The University of Tokyo The University of Tokyo (UT) is one of the top universities in Japan and Dr. Yasuyuki Goto’s laboratory in this university is well equipped to achieve discovery of novel diagnostic candidates for schistosomiasis. Dr. Goto has an excellent expertise in antigen discovery, and is a pioneer of in silico antigen discovery for parasitic diseases. He has established antigen mining based on tandem repeat which is so far successful to identify antigens with serological significance for leishmaniasis, Chagas disease, sleeping sickness as well as schistosomiasis. UT is responsible for this project’s antigen mining and development of chimeric proteins.
The College of Public Health (CPH) of the University of the Philippines Manila is the premier college of public health in the Philippines with Dr. Lydia R. Leonardo being a leading researcher for schistosomiasis in the Philippines. They have been involved in various researches on schistosomiasis that required both laboratory and field work. Since CPH is responsible for the coordination of the sampling sites and sample collection in the Philippines, their intensive and long-rooted collaboration with the Philippine Department of Health is important in the mobilization of health personnel necessary for this project’s field work.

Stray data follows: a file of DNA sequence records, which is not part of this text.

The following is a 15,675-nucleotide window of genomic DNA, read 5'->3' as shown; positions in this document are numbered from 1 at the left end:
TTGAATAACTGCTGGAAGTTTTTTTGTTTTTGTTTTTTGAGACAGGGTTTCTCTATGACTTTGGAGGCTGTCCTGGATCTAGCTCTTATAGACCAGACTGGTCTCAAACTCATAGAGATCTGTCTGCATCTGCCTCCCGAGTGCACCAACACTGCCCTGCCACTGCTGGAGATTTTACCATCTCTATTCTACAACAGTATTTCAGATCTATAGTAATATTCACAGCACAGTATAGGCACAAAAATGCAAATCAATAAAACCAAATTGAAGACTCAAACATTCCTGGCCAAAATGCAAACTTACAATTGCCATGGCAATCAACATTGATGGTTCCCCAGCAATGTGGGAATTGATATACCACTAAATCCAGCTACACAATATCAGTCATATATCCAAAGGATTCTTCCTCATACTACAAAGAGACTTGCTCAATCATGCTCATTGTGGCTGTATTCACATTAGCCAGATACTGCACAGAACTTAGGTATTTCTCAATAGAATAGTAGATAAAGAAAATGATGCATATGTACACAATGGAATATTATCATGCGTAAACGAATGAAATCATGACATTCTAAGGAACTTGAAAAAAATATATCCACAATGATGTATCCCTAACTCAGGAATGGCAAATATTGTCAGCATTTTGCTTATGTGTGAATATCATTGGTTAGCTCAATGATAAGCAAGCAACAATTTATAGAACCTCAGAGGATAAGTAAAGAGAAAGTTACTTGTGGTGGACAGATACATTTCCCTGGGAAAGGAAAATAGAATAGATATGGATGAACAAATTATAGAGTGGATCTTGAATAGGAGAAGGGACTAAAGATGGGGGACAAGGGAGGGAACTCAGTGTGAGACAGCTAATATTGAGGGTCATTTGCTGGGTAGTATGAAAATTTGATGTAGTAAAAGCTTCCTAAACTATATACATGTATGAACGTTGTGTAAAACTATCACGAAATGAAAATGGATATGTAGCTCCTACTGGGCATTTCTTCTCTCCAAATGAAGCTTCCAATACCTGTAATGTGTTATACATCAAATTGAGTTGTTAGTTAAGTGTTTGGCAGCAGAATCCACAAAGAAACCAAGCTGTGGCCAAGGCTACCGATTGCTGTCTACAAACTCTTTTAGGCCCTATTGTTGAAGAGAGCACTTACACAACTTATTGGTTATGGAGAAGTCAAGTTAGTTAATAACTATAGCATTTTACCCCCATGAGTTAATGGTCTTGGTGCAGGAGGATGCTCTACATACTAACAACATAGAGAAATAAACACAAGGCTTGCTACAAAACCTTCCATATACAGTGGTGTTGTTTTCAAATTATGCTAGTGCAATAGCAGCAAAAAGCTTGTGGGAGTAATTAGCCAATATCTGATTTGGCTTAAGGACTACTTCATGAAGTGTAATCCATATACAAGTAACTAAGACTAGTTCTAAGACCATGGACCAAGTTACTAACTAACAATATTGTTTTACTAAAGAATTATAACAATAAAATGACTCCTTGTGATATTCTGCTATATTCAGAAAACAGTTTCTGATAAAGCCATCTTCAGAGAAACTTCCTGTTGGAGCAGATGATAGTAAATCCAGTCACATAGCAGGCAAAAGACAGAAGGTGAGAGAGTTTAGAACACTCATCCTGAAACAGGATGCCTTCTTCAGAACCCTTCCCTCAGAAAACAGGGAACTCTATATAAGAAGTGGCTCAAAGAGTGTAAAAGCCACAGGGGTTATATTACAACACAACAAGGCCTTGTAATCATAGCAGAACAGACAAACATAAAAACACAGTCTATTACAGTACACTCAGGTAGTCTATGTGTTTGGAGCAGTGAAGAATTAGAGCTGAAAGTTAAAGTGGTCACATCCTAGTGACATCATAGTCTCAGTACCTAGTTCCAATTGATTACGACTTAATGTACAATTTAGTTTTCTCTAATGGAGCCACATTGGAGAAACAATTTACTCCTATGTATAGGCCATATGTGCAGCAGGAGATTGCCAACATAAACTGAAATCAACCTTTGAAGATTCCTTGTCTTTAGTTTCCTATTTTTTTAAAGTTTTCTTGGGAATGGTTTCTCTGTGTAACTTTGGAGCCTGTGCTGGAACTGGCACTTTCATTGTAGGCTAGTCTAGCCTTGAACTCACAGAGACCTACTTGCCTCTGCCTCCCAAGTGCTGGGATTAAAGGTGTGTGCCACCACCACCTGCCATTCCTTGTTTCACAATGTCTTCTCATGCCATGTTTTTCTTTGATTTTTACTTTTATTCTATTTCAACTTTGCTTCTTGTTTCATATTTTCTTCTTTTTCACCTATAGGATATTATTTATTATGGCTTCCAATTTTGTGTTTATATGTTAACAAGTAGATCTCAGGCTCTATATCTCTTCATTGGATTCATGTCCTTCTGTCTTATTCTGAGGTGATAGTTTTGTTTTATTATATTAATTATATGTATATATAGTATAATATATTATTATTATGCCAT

InBios International is a twenty-year-old company specialized in developing, manufacturing and marketing medical diagnostic tests for the detection of infectious diseases based on the proprietary reagents and technologies. InBios is committed to developing high quality, cost effective diagnostics tests for neglected tropical diseases like Chagas’ disease and visceral leishmaniasis, cutaneous leishmaniasis and schistosomiasis. The company's facility is cGMP-compliant and FDA-registered, which enable to manufacture products in accordance with the Quality System Regulations of the FDA. In this project, InBios is responsible for developing the POCT module prototype for the detection of schistosomiasis in humans.
Others (including references if necessary)
1. World Health Organization, 2012. Accelerating work to overcome the global impact of neglected tropical diseases; a roadmap for implementation. Geneva, 2012
2. London Declaration on Neglected Tropical Diseases, www.UnitingToCombatNTDs.org
3. Angeles JM, Goto Y, Kirinoki M, Leonardo L, Tongol-Rivera P, Villacorte E, Inoue N, Chigusa Y, Kawazu S. Human antibody response to thioredoxin peroxidase-1 and tandem repeat proteins as immunodiagnostic antigen candidates for Schistosoma japonicum infection. American Journal of Tropical Medicine and Hygiene 2011, 85(4):674–679.
1. Project objective